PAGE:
Gitizadeh R. International Journal of Control.A. & Wu H.. 586594. 76 (9/10). of Control. 76 (9/10). International Journal of Control. Fossas C. 10 . B.. Ferrara A. Edwards C. & Levant A. (2005). (L. Lianos D.. (1993). Sliding Mode Control: Theory and Applications. Second order sliding mode control of a diesel engine. 906-912. Higher-order sliding mode stabilization for a class of nonholonomic perturbed systems. the Netherlands: Kluwer. Applied Nonlinear Control. Man Z. Shkolnikov I. Boiko I. (2004). & Usai E. editors. Chattering analysis in sliding mode systems with inertial sensors. Fridman L. 946-950. L.V. 5(4). J. W. Control 5(4).. (2003). Levant. (1998). Dynamic Second-Order Sliding Mode Control of the Hovercraft Vessel. Las-Vegas. & Fridman. (2005). (2003). Control and Dynamics. Analysis of second order sliding mode algorithms in the frequency domain. & Rosier.. (2001).) (1994). 43(2). Yaesh I. G. Variable structure control with sliding sector. differentiation and output-feedback control. Navigation. Aircraft pitch control via second order sliding technique. on Automatic Control. IEEE Transactions on Automatic Control. L. & Usai E. IEEE Transactions on Automatic Control.. Switched chattering control vs. 498-504.R..K. An Asymptotic Second-Order Smooth Sliding Mode Control. International Journal of Control. Sira-Ramírez H.A.I. E. K... (1991). Shkolnikov. Inc. Boiko I. 76(9/10).B. I. (2001).. (2005b). Shtessel Y. & Li.I. of Control. 49(6).. Chatterring Analysis. & Perruquetti W. Automat. E. sc. Sc.. backlash/friction phenomena in electrical servo-motors.. Taylor & Francis. 10(6). Slotine.1017. (1998). 211-228.-J. Boiko I. Furuta. Levant A. 29(11). 823-830. IEEE Transactions on Automatic Control. Analysis of Chattering in Continuous Sliding-Mode Controllers. Dynamics and Control. 833839. (2000). (1993). Fridman L. Isidori A. Automatica. E. 1247-1263. A. 1812-1816.. Ferrara. L. Asian J. Bartolini. & Usai. 241-246. Dordrecht. Iriarte R. In Edwards. Levant A. AIAA paper No. Proceedings of AIAA Guidance.A.. 379-384. & Spurgeon S. and Control Conference. Utkin V. Lect.. Intern.. Khan M. Differential Equations. Higherorder sliding modes in control systems. & Shkolnikov. Robust Missile Autopilot Design via High-Order Sliding Mode Control. Aeronautical and space vehicle control in dynamic sliding manifolds. Y. Lecture notes in control and inf. 39(12). Fridman L.-P. & Utkin V. Proc.. of the 42th IEEE Conference on Decision and Control. Nevada.. Construction principles of output-feedback 2sliding mode design.. 1260 –1265. Boiko I. 50(9). (2005a). International Journal of Control. Homogeneity approach to high-order sliding mode design. 860-865.K. 50(11).I. Chattering avoidance by second-order sliding mode control. Fridman. K. & Castellanos M. Bartolini. 924-941. Liapunov functions and stability in control theory. 875-892. Variable Structure and Lyapunov Control. (1994). (2003). Emelyanov S.D. Sliding Modes in Optimization and Control Problems. Analysis of sliding modes in the frequency domain. Robust exact differentiation via sliding mode technique. Control. 76 (9/10).K. Levant A.277 –296. New York: Springer Verlag. (1998).. Orlov Y. Denver... Berlin: Springer-Verlag. (2006). An averaging approach to chattering. Springer Verlag. IEEE Transactions On Control Systems Technology... 23(4). A survey of applications of second-order sliding mode control to mechanical systems. Automatica. 614-619. Nonlinear Control Systems. (2003). A. (1988). (2003). (2000). Preprint submitted to Automatica 10 9 October 2006 . New York: Springer Verlag. (2002). C. CO. IEEE Trans. 1442-1446. London. A. Advances in Variable Structure and Sliding Mode Control.References Bacciotti.Z. (1992). Fridman. 34(3). A robust MIMO terminal sliding mode control for rigid robotic manipulators. Barbot J. 1000 . (2002). of Guidance. Automatica 36.. IEEE Trans. 267.967. International Journal of Control. (2003). 1039-1061. Multi-input secondorder sliding-mode hybrid control of constrained manipulators. (Ed. second edition.. & Ben-Asher J. 334. T. (1989). Goh K.. Automatica. E.B. Pridor A.. (2000). & Thies. 46(8). I. 76(9/10). December 10-13. Floquet T. Aguilar.F. Levantovsky) (1993).V. 1627-1647. & Punta. 41(5). Punta. (2004).. J. A.J. (2003).. 57(5). Levant A. Springer. J. Lee H. On the dynamical sliding mode control of nonlinear systems. 1077 –1083. C. Levant A. Control. 107-121. Filippov A. 2000-3968. International Journal of Control. Shtessel.S. International Journal of Control. 39. & Pan Y. Quasi-continuous high-order sliding-mode controllers. Differential Equations with Discontinuous Right-Hand Side. Parameter tuning of second-order sliding mode controllers for linear plats with dynamic actuators.B. 58(6). (2000). Korovin S. & Spurgeon S. Sliding order and sliding accuracy in sliding mode control.. E. 2464-2468. L.. 959 . Pisano A. Asian J. 78(10). Notes in Control and Inf. Pisano.. J. Automat. London: Prentice-Hall.. Higher-order sliding modes. (2006). 42(5). Automatica.P. G. Shtessel Y. L.. Bartolini G. 969-981.. Zinober A. & Brown M. IEEE Trans. Paplinski A. Levant A. Sira-Ramírez H.. & Cadiou. A..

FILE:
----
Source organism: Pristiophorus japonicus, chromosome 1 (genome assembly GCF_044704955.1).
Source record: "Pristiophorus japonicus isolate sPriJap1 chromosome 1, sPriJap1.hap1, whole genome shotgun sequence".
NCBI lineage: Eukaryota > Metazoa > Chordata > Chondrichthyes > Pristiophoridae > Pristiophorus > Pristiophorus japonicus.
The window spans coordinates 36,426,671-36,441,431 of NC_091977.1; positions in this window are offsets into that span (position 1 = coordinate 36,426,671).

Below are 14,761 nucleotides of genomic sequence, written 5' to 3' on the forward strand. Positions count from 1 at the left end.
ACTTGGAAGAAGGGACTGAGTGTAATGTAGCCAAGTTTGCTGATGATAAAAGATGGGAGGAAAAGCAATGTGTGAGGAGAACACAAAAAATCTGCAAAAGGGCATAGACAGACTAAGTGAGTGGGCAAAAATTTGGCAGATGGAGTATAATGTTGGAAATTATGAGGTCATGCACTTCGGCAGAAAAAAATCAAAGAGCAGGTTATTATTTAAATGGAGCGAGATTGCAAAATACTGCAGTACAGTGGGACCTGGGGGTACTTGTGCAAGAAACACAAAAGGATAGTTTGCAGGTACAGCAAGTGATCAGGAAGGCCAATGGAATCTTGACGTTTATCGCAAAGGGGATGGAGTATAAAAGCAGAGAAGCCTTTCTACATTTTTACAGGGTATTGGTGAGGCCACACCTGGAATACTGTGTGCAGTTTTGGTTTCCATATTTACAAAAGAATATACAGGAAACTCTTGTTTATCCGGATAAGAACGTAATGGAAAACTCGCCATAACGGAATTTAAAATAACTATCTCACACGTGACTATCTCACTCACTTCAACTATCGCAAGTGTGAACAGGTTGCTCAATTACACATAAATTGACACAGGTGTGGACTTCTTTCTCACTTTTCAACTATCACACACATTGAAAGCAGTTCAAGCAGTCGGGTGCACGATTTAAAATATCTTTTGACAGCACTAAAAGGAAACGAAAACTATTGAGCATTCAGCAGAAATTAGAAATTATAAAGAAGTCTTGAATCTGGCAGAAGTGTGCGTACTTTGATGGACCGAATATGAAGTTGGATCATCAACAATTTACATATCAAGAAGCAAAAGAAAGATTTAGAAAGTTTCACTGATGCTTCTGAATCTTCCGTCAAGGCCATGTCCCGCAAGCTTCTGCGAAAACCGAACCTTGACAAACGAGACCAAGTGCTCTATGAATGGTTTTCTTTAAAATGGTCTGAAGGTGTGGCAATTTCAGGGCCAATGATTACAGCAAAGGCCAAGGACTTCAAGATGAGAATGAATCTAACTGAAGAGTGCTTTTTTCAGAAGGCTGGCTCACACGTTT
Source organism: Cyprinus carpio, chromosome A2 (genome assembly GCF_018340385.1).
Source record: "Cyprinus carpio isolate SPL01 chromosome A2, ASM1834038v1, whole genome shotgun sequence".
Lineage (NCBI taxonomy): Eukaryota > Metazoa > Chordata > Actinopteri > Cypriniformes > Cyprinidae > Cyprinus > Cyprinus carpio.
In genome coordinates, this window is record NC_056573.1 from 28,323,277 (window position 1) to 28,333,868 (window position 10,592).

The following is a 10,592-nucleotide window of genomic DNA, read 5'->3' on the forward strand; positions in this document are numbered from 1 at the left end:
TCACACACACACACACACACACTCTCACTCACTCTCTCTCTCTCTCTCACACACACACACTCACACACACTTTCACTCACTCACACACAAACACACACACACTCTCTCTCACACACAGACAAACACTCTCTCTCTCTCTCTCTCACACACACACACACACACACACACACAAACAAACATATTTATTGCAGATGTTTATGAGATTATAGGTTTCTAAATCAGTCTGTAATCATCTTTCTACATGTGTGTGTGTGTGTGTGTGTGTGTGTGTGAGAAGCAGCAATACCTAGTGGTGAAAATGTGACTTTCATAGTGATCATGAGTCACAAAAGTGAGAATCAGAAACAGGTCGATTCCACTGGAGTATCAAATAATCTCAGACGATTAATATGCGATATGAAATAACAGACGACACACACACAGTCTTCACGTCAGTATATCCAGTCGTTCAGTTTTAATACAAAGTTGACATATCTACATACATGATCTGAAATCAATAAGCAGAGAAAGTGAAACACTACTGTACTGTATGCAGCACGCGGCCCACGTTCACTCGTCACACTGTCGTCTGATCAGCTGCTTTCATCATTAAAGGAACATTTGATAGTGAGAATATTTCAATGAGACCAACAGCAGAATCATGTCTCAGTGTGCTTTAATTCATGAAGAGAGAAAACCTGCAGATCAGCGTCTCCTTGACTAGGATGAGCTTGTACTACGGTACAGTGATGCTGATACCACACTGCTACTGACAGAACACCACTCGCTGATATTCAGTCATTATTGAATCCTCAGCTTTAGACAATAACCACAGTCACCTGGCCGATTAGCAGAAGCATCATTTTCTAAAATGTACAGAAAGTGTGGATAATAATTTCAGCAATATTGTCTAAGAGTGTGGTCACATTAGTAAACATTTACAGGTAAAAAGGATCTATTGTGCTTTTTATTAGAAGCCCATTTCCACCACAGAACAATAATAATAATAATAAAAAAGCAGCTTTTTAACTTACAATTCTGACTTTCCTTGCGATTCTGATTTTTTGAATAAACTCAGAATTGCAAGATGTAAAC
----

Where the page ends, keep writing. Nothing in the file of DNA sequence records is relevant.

Sign up to vote on this title
UsefulNot useful